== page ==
Steve Maxwell Von Braund

Steve Maxwell Von Braund is an Australian keyboardist and saxophonist who made the nation’s first electronic album, Monster Planet, released in 1975 on the experimental Clear Light of Jupiter label. Soon after, he formed Cybotron, a Kraut-inspired electronic combo that made three albums between 1976 and 1980.


Steve Braund (b. 1947) grew up in Kew, a suburb three miles east of Melbourne. As a teenager, he listened to edgy rock groups like the Yardbirds and their local spawn (The Purple Hearts, The Loved Ones). After leaving school, he worked as a bookbinder and played saxophone in an unnamed band. His music interests branched into Zappa, blues, jazz, and the electronic sounds cultivated by Walter Carlos.

In 1970, Braund went to London to witness the blossoming English rock scene. He attended shows by the pioneering acts of space rock, namely Hawkwind, one of the first bands equipped with an EMS VCS3 synthesizer: a wood cabinet with effects knobs but no keyboard.

Braund made frequent trips to the Virgin Records store in Notting Hill Gate, where he collected imports by Amon Duul IIAsh Ra Temple, Can, Kraftwerk, Neu!, Tangerine Dream, and other artists in the Krautrock section (alternately called kosmiche: German for “cosmic rock”).

He returned to Melbourne and advertised for a local keyboard player. The respondent, Geoff Green, owned a Korg synthesizer. Meanwhile, Braund purchased Kraut titles from Pipe Import Records, a store inside Cathedral Arcade operated by producers Daniel Janecka and Jeremy Fiebiger, the co-founders of Clear Light of Jupiter, a label dedicated to experimental music.

Meanwhile, Braund met Tangerine Dream on their March 1975 tour of Australia, where he served as their tour guide of Northern Victoria.

Monster Planet

Steve Maxwell Von Braund released his singular solo album, Monster Planet, in December 1975 on Clear Light of Jupiter.

Monster Planet features four lengthy soundscapes inspired by the recent output of Tangerine Dream (Phaedra) and Kraftwerk (Ralf & Florian).

Braund plays Korg synthesizer and alto saxophone on Monster Planet, a self-performed effort apart from the title track, which features violinist Henry Vyhnal and late-period Aztecs drummer Gil Matthews, who doubles on bass. Ex-Masters Apprentices singer Jim Keays bellows the lyrics, which Braund co-wrote with Geoff Green.

A1. “Monster Planet” (9:00) features echoing effects and icy sounds that weave in and out (in E). Keays warns of a monster planet that will “conquer mankind.” At 3:45, a mid-tempo jam commences with drums, bass, and double-tracked, dissonant sax. The jam accelerates, then dissolves into fizzing synth drone.
A2. “Shadowfax” (10:00) fades in with synth drone (in E). Trebly textures collide (sputtering, spiraling). Piercing sounds inject dark, sustain tones.
B1. “Spirit” (14:14) passes through with dark, winding tones (in G), trebly and frosty. Midway (4:00–8:00), the track veers between aquatic sputters and near silence. The final section consists of icy, winding drones (in F, A, and B).
B2. “Crystal Forest” (8:18) opens with modulated violin notes and oscillating effects. Second passage (1:59) has icy drone (G→B) with spinning sounds. The final third (5:20–) drones forth with slithering violin; increased dissonance and velocity.

Braund recorded the title-track at “Gil’s Cosmic Studio,” where Mathews engineered the session. Vyhnal participated just before his band, The Millionaires, recorded their only single (“It’s a Deal”) for Mushroom Records. The remaining sessions took place at Armstrong Studios in Melbourne, where Janecka and Fiebiger co-produced Monster Planet, assisted by staff engineer Ian McKenzie, who also worked on Keays’ 1974 solo album The Boy From the Stars.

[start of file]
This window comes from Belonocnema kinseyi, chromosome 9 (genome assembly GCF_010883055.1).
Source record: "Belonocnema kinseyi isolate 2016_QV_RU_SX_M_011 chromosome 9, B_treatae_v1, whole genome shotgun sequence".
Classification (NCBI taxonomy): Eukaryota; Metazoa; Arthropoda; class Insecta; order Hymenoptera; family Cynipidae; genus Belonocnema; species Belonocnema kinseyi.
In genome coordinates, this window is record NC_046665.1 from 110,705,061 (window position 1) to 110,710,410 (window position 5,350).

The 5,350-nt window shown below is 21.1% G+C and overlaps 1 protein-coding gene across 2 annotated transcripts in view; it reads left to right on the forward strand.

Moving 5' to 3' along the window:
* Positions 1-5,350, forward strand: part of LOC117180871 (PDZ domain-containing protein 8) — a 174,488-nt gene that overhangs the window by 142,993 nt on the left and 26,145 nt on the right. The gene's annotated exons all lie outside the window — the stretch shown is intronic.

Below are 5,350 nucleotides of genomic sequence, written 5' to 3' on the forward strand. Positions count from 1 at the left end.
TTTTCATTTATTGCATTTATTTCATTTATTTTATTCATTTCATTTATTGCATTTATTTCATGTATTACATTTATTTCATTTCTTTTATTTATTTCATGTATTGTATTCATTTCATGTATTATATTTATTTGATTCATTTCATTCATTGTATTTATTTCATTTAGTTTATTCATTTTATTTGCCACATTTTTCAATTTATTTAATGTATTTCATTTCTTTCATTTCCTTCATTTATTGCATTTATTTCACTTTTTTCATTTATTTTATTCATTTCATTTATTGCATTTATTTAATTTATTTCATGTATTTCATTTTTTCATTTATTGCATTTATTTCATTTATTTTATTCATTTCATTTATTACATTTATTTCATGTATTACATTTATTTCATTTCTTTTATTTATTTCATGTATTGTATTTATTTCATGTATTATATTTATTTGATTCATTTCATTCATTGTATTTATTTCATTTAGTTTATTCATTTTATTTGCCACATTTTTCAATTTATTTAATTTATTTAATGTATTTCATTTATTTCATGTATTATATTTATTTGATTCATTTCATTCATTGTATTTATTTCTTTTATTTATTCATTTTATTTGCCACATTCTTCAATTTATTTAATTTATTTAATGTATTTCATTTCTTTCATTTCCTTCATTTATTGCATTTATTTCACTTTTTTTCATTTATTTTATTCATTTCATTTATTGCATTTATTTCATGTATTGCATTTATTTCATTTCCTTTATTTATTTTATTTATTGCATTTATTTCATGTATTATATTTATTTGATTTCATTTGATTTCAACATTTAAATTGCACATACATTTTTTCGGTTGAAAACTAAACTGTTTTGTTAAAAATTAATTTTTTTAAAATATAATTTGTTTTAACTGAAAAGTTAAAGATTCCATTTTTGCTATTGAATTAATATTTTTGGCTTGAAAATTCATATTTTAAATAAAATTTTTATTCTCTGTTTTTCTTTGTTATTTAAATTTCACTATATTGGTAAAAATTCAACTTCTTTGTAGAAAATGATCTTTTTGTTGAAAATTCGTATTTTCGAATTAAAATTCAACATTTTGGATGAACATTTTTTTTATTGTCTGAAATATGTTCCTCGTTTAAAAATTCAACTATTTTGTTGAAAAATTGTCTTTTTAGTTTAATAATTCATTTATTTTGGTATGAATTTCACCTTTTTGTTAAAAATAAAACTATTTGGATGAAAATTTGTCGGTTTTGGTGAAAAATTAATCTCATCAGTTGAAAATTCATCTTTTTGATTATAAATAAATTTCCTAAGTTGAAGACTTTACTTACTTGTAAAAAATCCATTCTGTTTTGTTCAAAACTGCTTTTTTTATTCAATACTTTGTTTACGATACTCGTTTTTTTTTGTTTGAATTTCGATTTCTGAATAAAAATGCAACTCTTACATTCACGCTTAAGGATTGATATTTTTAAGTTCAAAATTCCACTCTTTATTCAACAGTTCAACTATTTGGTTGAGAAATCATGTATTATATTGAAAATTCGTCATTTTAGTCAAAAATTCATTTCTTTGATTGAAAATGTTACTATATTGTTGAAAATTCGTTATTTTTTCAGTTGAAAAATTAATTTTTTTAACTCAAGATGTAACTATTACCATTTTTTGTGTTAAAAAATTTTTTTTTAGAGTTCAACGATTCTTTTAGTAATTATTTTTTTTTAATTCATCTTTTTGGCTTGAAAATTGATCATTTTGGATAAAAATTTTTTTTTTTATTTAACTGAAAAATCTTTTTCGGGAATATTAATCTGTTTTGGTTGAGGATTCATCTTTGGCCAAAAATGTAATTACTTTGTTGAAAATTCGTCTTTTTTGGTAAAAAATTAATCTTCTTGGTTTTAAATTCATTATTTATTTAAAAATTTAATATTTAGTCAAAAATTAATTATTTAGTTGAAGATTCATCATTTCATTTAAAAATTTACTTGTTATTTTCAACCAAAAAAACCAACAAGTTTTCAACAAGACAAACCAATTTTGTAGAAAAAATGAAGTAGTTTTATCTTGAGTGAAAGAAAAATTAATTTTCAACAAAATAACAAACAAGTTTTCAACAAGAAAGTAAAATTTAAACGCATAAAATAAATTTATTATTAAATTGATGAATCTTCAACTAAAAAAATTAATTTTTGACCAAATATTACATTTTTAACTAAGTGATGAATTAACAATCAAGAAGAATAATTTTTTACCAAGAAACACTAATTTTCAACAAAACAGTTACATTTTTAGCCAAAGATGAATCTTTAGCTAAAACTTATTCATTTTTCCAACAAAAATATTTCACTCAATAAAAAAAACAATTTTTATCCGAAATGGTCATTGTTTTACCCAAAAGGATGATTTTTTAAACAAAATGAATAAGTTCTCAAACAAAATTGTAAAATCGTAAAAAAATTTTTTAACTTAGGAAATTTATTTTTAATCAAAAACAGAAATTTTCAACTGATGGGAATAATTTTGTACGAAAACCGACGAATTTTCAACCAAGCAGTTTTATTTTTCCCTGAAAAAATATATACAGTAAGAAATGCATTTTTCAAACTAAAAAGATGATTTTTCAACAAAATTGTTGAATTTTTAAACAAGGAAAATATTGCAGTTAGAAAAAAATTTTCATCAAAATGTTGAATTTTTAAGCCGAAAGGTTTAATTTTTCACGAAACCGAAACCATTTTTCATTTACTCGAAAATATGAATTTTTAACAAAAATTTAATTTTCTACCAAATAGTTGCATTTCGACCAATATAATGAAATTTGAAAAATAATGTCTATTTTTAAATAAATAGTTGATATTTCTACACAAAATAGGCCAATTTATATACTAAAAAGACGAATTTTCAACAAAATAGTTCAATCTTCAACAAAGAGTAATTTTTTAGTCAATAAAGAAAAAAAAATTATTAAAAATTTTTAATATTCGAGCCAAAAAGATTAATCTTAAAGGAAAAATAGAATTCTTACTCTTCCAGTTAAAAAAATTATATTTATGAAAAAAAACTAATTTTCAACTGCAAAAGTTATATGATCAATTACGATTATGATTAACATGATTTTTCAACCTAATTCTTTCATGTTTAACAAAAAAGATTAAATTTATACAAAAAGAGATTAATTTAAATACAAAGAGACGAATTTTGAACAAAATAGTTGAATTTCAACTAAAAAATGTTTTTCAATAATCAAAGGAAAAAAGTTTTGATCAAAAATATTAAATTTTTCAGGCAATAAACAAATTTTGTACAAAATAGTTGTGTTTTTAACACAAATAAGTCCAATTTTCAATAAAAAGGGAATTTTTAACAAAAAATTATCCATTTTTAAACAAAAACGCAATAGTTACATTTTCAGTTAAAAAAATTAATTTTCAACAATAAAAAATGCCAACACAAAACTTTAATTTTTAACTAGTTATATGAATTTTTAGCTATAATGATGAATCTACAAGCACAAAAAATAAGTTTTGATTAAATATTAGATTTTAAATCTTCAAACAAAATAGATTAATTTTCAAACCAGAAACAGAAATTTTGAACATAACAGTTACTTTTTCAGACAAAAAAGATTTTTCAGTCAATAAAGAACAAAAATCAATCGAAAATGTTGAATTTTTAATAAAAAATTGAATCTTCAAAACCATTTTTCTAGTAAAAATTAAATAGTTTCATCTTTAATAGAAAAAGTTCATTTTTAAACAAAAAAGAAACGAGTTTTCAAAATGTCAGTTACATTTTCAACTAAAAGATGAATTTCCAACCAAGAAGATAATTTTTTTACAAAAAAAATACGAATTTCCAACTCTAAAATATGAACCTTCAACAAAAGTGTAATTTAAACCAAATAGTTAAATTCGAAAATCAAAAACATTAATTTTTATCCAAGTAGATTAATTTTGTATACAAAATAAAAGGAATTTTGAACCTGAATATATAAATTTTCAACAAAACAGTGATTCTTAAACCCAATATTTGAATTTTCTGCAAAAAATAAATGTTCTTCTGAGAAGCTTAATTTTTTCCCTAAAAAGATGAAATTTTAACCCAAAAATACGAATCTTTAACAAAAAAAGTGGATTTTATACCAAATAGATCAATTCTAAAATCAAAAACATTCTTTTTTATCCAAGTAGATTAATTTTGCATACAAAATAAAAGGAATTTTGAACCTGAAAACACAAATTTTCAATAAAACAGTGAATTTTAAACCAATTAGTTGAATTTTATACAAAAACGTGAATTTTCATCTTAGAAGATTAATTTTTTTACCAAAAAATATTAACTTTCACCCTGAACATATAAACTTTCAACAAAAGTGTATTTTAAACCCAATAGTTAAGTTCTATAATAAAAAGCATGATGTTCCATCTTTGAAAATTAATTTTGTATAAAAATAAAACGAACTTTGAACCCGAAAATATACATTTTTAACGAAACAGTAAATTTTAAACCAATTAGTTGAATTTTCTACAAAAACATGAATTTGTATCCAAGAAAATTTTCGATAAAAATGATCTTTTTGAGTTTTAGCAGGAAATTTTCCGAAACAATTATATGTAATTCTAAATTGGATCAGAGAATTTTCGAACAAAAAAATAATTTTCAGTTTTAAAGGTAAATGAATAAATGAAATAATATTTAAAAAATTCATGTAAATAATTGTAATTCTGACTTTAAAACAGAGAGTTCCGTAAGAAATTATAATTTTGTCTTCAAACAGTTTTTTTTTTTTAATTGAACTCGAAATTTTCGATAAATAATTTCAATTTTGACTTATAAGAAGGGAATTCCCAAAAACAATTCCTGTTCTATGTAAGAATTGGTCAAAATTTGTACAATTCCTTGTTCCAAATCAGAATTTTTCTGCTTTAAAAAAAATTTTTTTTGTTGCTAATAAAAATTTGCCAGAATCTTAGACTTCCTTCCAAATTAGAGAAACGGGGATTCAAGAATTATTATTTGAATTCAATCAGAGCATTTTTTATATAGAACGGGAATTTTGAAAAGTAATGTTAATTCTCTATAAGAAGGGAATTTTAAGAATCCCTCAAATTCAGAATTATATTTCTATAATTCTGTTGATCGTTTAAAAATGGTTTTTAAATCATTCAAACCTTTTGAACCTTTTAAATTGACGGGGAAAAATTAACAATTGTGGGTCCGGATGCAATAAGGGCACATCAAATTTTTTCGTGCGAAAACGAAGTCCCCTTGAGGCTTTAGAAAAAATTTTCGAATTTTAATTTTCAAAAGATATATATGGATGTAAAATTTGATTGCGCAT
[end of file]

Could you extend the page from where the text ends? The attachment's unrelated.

Clear Light of Jupiter pressed two supplies of Monster Planet. The primary release (illustrated by one Maija Torkkola) shows a cape-clad Braund hovered over a yellow plant with an atomic mushroom. An alternate monochrome cover shows his death stare, zoomed-in and half-faced.

Monster Planet was the inaugural LP release on Clear Light of Jupiter (cat# CLOJ 777), ahead of The Armada (by Aussie symphonic rockers Rainbow Theatre) and 2nd (by Kraurockers Agitation Free; originally released in 1973 on German Vertigo). CLoJ also issued a 7″ single edit of “Monster Planet” (b/w “Crystal Forest”).


Steve Braund and Geoff Green formed an electronic duo, Cybotron. Jeremy Fiebiger managed the act on Clear Light of Jupiter and pressed 1000 copies of their 1976 self-titled album, which achieved cult status among enthusiasts of Berlin School electronic music. Cybotron contains seven soundscapes made of multiple synthesizers (Korg, ARP, and Roland models) with organ, sax, and effects units.

Cybotron performed on Melbourne’s college circuit and released two further studio albums: Colossus (1978, Champagne) and Implosion (1980, Cleopatra). They inspired a subsequent wave of Australian electronic musicians, including Dennis Garcia (a guest on David Bowie‘s 1978 Isolar II tour), Ian MacFarlane (aka Violet Lightning), and the duos Peak and Rainbow Generator.

Return to Monster Planet

In 2020, Australian archivists The Roundtable issued Return to Monster Planet, a collection of seven long-vaulted Steve Braund and Cybotron tracks.

The material (dated between 1974 and 1981) is self-recorded apart from three Implosion-era tracks (“Abbey Moor,” “Detective,” “Unorganization”) with drummer Gil Matthews and bassist Mark Jones, who adds synthesizer to “Phase II.”

Return to features Braund on ARP2600, Mini Korg 500, Roland Strings, Ace Tone Rhythm Ace, and alto saxophone. “Goldhawk” features additional synth by one Paul Howells.

A1. “Re-entry”
A2. “Abbey Moor”
A3. “The Floor Before”
A4. “Phase II”
B5. “Detective”
B6. “Unorganization”
B7. “Goldhawk”



Leave a Reply

Your email address will not be published. Required fields are marked *